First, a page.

Get Religion has a short post discussing the WSJ op-ed piece I talked about in my prior post. The GR post also gets around to discussing the term "anti-Mormon," a term which likely means something different to a religion reporter not terribly familiar with the Utah beat than it does to practicing and cultural Mormons. Of course, the term means different things to different Mormons as well. I sometimes think the FARMS Review sees an anti-Mormon behind every tree. I think that's the flip side of the coin of exaggerated zeal. I myself think a true anti-Mormon is a fairly rare bird (if not quite an endangered species). Maybe I'm zeal-impaired. I suspect these viewpoints define the two ends of a spectrum of opinion on the prevelance of anti-Mormons or, equivalently, of a spectrum of definitions of the term "anti-Mormon."
So what did Mollie Ziegler (author of the GR post) think? First, she said that "it is not necessarily anti-Mormon to say Mormons are not Christian." Check. Next, "[o]ne can believe that Mormons are not Christian and still donate gobs of cash to Mitt Romney for President." Well, such a belief (for a Christian) probably makes the donation less likely, but I'll happily sign on to the idea that one's political actions and votes shouldn't be determined by one's religious views, although those views surely have a general influence on the choices voters make.
Next, she notes that "it’s not just those on the 'religious right' who don’t consider Mormons to be Christian." Sounds like Ronan. She makes the fine observation that the rebaptism issue really acts to set the LDS Church apart from the non-Evangelical mainline denominations, who accept each others' baptisms. Note that this problem is rooted in the longstanding LDS policy of not accepting non-LDS baptisms more than in any independent Christian animus directed at the LDS Church, its clergy, or its members. The rebaptism issue doesn't get discussed much in LDS circles, which is odd given how much attention is given to baptism in LDS missionary work and how annoying (to Mormons who do consider the issue) is the refusal of other Christian denominations to recognize LDS baptism as a valid Christian baptism.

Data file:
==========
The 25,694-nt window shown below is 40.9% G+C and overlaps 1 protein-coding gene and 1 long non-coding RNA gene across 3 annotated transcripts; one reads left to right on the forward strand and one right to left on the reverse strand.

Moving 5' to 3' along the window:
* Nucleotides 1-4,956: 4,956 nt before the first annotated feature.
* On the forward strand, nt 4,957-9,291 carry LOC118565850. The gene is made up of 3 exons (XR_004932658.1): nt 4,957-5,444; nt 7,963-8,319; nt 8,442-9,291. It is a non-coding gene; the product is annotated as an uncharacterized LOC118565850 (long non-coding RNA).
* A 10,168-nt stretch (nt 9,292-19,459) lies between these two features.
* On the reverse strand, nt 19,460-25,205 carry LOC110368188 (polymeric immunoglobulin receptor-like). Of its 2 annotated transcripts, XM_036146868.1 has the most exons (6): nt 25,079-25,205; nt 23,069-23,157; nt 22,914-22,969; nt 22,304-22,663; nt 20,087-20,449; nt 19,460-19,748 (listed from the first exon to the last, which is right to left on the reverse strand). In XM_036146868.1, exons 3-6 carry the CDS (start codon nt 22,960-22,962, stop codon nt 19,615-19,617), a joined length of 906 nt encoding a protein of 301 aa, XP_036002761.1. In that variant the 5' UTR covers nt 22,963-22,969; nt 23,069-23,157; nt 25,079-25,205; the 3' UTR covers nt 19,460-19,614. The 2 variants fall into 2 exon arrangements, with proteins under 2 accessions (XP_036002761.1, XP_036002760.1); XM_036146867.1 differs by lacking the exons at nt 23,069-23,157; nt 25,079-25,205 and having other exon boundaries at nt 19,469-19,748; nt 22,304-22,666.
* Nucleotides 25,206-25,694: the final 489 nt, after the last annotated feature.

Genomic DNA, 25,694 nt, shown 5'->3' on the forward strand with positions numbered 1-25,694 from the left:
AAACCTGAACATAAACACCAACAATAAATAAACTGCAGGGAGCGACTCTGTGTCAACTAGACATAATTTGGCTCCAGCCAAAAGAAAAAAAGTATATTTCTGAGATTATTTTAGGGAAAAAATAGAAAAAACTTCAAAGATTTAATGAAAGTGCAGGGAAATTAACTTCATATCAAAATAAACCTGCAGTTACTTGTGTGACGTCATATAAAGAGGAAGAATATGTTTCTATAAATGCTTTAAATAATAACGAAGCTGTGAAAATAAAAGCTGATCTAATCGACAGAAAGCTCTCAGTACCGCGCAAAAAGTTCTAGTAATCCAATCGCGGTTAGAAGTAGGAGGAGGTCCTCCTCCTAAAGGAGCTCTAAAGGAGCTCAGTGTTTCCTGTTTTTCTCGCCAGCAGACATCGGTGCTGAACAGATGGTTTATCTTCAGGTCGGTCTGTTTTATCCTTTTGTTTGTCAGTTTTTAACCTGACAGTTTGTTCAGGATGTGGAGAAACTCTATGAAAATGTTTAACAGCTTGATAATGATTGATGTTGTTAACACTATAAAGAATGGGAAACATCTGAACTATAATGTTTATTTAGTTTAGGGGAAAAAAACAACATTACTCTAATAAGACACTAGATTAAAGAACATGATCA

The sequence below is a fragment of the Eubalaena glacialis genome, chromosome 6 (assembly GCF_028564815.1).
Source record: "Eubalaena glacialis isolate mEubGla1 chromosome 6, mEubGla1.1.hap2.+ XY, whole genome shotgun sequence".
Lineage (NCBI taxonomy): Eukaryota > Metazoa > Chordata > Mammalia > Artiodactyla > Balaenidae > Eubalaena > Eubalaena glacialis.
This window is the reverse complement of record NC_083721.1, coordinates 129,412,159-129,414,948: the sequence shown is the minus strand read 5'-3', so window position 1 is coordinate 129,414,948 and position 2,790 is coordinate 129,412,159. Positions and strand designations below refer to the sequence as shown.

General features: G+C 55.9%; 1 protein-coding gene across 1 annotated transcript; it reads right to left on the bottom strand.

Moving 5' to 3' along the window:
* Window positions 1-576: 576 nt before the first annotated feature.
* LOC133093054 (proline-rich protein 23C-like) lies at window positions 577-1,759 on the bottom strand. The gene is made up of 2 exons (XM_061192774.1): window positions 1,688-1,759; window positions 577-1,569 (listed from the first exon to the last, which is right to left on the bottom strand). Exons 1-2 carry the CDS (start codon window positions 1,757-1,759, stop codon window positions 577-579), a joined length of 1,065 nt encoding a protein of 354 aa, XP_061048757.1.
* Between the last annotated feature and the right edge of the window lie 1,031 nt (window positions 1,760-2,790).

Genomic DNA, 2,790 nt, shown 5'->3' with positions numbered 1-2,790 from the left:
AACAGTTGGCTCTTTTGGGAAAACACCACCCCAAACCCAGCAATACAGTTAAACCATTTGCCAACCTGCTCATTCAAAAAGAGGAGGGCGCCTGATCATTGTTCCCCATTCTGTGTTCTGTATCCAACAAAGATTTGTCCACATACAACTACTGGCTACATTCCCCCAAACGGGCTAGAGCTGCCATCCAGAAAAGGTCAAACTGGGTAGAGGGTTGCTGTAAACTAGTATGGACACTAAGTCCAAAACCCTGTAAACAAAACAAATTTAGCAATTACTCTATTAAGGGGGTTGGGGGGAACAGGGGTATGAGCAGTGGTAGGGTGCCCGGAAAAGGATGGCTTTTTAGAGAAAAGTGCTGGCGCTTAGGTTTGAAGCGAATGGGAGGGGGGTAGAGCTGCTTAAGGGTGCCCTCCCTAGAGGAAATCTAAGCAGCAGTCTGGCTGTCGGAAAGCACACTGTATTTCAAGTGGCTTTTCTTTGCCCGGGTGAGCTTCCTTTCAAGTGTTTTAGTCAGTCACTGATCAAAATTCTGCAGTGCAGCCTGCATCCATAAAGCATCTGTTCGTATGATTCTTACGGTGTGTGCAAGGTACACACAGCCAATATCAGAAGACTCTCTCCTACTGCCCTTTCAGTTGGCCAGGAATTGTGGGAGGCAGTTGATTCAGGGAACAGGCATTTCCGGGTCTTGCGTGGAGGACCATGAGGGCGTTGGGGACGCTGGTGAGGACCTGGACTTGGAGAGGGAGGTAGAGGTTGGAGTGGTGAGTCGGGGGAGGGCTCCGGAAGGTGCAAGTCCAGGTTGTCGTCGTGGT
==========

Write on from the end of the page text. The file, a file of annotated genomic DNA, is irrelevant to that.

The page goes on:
Finally, Ziegler notes the "difficulties in understanding which statements from the church’s authorities are ex cathedra, so to speak, and which are just personal thoughts." Yeah, that's a problem, especially when every GA gets a big red chair.
A final aside: Three interesting observations on the Church in three short paragraphs. Wow, bloggers (who often take ten paragraphs to express one or even zero good ideas) could learn a lot from journalists. Get Religion posts are invariably five to seven short and polished paragraphs on an interesting topic with a good picture or two thrown in. Wish I could write like that.